Change of roles of users 1C 8 (file option)

    Suppose we need to restore access to the 1C Enterprise file database. As a rule, in such cases, some password manipulations are performed (either brute force or reset). Mena wanted to complicate the task a bit and go the other way - to assign administrator privileges to a regular user.

    To begin, I advise you to read about the 1C file format. You can do it here .

    So we need a hex editor. I used HIEW. We start the editor and open the 1Cv8.1CD file. Go to offset 0x4000 - this is the root configuration object. The first 32 bytes of the base language code. Then the number of blocks (4 bytes), and actually the addresses of the blocks themselves. We start looking for the V8USERS table. I had it in block 7, that is, with an offset of 0x8E000 (00 00 00 8E 000, read from right to left, add 000 at the end).

    We go to this address and see

    Going to 0x91000 we see

    And already at address 0x92000 there is a description of the table. You can calculate the length of the fields as described in the article that I quoted above, I’ll just say that the record length is 697 (0x2B9) bytes, and the DATA field offset is 678 (0x2A6) bytes.
    Hidden text
    (This was the case on all the configurations that I considered, most likely the same in general in each configuration, since the V8USERS service table)

    At the end of the description of the table we see three numbers. The first is the address of the data, the second is the address of the Blob data, the third is the indexes.

    143 = 0x8F (data address 0x8F000), 144 = 0x90 (address of the Blob data 0x90000).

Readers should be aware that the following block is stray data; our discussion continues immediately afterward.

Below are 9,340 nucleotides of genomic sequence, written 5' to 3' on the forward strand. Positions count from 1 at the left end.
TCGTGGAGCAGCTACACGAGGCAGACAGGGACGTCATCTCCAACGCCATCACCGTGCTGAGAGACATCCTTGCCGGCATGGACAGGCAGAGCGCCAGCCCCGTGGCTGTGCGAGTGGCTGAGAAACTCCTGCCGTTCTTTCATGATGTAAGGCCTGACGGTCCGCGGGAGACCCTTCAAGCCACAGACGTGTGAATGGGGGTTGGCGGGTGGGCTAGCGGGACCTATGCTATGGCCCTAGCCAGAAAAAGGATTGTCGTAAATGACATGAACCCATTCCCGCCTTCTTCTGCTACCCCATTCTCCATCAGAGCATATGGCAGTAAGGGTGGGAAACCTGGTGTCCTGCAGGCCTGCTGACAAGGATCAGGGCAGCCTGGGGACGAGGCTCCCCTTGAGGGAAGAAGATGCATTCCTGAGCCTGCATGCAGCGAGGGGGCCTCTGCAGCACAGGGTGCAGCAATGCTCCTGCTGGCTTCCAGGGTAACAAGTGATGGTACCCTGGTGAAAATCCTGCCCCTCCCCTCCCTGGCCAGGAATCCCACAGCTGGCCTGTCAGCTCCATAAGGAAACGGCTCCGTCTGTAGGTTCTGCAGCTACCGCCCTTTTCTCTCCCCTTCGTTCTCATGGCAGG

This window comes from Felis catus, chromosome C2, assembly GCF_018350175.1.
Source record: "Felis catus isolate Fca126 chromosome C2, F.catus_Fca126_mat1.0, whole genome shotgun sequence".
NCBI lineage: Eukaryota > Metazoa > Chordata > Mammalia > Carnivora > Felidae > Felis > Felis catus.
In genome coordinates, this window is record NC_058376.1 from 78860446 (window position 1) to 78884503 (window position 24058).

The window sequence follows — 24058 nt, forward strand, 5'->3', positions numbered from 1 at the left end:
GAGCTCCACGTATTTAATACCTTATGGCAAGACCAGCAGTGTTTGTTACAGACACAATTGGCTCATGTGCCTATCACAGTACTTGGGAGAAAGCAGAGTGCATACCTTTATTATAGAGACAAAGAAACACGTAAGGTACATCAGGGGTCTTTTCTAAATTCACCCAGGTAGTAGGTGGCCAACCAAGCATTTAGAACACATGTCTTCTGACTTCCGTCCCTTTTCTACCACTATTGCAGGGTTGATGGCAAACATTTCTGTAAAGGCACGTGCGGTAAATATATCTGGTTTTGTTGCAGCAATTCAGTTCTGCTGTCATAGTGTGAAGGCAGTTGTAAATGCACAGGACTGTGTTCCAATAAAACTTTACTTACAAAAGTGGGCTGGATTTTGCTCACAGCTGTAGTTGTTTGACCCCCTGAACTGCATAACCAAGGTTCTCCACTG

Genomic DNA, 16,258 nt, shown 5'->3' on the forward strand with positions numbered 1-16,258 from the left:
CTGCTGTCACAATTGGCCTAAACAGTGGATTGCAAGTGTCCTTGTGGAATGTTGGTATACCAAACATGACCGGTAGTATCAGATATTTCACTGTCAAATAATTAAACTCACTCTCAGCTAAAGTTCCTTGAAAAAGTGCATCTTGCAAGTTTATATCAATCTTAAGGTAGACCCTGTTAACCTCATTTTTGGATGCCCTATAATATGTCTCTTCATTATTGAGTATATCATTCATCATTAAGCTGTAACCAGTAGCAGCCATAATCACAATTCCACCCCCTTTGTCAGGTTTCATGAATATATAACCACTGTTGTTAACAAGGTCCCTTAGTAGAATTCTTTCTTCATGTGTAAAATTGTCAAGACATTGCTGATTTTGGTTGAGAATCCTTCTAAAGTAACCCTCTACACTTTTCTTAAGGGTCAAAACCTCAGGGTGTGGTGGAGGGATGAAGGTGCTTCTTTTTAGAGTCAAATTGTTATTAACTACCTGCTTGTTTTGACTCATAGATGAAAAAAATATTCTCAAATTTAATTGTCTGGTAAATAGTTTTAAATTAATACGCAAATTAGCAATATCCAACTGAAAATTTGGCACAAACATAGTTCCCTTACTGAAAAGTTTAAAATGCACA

We go to the data. There they will send us to 0x193000, then to 0x194000 (by the way, there may be not one block like mine, but several. It depends on the number of users).

    Here we are in the data table V8USERS. The first block with a length of 697 bytes is empty, then I had an empty user, then the Admin user.
    Hidden text
    (in HIEW to go to the next user F5, then + 2B9)

    Let's move another 0x2A6 byte. This is the block number in the blob data.

    Next, go to the Blob data (0x90000). From there we go to 0x195000, then to 0x196000.

    The zero block of Blob data is empty (the block size is 256 (0xFF) bytes, the first 4 bytes are the address of the next block, if the data does not fit into one block, then 2 bytes is the block size, the rest is the data itself). We need a second block.
    Hidden text
    (0x196000 + 0x100 + 0x100)

    Copy this data to a file (in HIEW key F2) and move on to the next block.

    Copy the data from it to the same file.
    Hidden text
    (for HIEW do not forget to specify the offset 0xFA).

    We carry out the same manipulations with the user whose password we know. The resulting files can be opened using this program (thanks to the Decker user for the decryption algorithm ).

    We get two of these files.

    In principle, you can replace the User user role with the Admin role. In this case, the record size should not change, but I just added the admin role to the user.

    Then we save it to a file and use the editor to copy the data to 1Cv8.1cd, into the same blocks from which we took them. Remember that we copy in pieces of 250 (00-F9). If, as in my case, the data size has changed, do not forget to resize the last block. You may have to add another block, then you will need to find a free block and indicate its number.
    If everything went smoothly (the first time I didn’t succeed, so that backup, backup and backup again), you can log in with the User account, it is now with full rights.

    Using the same technique, you can get the hash of the user's password in order to decrypt or replace it. There he is.

    And finally. Please do not consider this article a hacking guide. The Internet is full of information on how to change 2 bytes to gain unauthorized access to data. It is both faster and easier. I showed the principle of working with base tables at a low level, which can come in handy when restoring a damaged database.

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